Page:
Behind the recently released Popular Woodworking video Build a Turn-of-the-Century Baker’s Cabinet lies some research and synthesis in which I had an opportunity to collaborate with the client, “T,” who had commissioned the cabinet. Most of my commissions involve a degree of collaboration with clients, at least in the design phase, since this back-and-forth of ideas is essential to genuinely custom work. But this time I was piecing together a barely discernible image of a cabinet with an archaeologist whose specialty is recreating medieval pots unearthed in Georgia and Armenia from literal shards: a fun exercise.
T chose this particular cabinet–the one barely visible under the left window in the far wall–for her kitchen because it was used by her great-grandmother in domestic science classes at college in Oregon, where this photo was taken around 1906.
Of course we planned the new cabinet with T’s own kitchen in mind; it had to fit the available space and function as a practical kitchen cabinet. But as someone who takes period detail seriously, T said no when I pointed out that we could incorporate such contemporary ergonomic features as under-mount full-extension slides for the drawer and flour bin. She wanted wooden runners and kickers for the drawer, an old-fashioned tip-out design for the bin (even though this meant utilizing less of the available cabinet depth), non-adjustable butt hinges, and salvaged hardware.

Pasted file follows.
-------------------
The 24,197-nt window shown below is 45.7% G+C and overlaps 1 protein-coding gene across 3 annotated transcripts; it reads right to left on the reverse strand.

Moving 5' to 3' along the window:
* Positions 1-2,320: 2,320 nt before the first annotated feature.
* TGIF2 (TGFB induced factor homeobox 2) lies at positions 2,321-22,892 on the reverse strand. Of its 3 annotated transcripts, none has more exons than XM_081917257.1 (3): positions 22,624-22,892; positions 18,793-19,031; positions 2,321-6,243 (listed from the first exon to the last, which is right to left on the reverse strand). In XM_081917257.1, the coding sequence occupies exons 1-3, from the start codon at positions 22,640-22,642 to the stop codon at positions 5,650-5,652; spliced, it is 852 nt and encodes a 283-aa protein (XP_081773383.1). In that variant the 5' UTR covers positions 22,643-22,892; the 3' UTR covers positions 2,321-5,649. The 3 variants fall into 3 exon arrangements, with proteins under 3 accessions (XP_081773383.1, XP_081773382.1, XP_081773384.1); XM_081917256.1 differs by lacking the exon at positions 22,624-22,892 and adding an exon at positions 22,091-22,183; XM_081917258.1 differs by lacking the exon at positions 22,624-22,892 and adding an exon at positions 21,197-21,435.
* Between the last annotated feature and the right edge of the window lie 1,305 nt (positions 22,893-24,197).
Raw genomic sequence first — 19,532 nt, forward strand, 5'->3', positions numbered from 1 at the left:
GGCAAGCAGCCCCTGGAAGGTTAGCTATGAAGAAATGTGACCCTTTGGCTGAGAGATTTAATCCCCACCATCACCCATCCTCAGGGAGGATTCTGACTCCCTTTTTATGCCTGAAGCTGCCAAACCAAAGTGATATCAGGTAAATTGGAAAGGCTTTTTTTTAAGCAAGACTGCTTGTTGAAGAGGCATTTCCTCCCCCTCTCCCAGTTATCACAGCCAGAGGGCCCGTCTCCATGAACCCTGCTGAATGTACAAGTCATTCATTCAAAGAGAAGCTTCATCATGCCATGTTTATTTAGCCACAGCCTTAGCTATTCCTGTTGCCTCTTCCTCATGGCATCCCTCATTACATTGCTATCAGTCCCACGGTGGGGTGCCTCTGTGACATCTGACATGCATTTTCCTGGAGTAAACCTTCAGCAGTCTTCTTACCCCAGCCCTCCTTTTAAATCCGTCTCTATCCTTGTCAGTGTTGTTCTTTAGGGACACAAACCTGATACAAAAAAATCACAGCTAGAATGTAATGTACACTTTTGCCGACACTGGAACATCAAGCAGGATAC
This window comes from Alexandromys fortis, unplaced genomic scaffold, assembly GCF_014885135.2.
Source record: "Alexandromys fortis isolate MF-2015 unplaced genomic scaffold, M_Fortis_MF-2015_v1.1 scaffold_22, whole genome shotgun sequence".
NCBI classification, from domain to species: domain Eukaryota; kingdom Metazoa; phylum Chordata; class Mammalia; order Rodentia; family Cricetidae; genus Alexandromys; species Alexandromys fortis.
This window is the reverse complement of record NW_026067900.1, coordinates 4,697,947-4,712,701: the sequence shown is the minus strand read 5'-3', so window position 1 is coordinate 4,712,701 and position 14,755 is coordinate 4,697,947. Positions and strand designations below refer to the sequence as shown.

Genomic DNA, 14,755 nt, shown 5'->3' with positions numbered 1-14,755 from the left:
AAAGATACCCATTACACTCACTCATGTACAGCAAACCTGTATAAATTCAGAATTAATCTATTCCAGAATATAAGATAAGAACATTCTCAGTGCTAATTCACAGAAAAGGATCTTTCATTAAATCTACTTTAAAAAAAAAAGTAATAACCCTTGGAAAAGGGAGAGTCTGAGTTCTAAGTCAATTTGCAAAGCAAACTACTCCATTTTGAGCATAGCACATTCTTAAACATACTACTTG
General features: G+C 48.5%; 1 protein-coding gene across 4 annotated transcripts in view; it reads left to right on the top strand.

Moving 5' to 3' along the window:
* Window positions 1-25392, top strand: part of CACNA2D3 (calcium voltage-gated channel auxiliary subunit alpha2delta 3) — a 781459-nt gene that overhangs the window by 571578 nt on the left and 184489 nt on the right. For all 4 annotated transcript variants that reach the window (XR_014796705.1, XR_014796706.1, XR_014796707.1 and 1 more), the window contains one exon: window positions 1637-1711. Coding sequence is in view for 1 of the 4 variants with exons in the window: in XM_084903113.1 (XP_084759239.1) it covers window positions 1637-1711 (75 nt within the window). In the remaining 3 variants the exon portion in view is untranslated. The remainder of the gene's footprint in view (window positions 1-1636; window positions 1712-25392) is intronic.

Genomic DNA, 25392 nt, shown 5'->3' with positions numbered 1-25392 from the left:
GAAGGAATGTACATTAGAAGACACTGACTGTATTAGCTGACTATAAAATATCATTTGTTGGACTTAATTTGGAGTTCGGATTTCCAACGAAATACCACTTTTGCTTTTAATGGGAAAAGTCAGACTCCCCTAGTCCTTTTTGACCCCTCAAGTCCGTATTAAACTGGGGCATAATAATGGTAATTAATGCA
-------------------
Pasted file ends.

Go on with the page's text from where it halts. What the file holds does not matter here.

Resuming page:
There’s a lot more traditional joinery in this sturdy little cabinet than you’ll find in most kitchen cabinetry built today. While the video provides step-by-step guidance in building this very cabinet, you could certainly modify the cabinet’s design to suit your own needs. The video includes instruction in
- lapped dovetail joinery
- mortise and tenon joints
- wooden runners and kickers
- how to plan and build a tip-out bin
- making frame-and-panel cabinet sides and backs
- attaching a solid wood top, and more.
In case you buy the video, please keep the following erratum and addendum in mind:
- The haunched tenon is the one with a bit of tenon left to fill the groove at the top of the panel. The tenon that’s cut off at the top of the rail level with the shoulders is not “haunched.” Don’t ask me why I called it that when the cameras were pointed at me, or why the chief video dude, who grew up in a family cabinetmaking business, did not correct me (not that I’m blaming him for not correcting me; I own this).
- A few shots of me cutting parts at the table saw appear to show the cuff of my shirt sleeve dangerously close to the saw blade. In reality, the cuff was a safe distance from the blade, but the camera angles (from the side and back of the saw) distort this distance. Had I known that the cuff would appear this way, I would have rolled it up. Be sure you roll yours up, or button them, depending on the temperature.
See more of the kitchen where this baker’s cabinet now resides at “My Kind of Job”.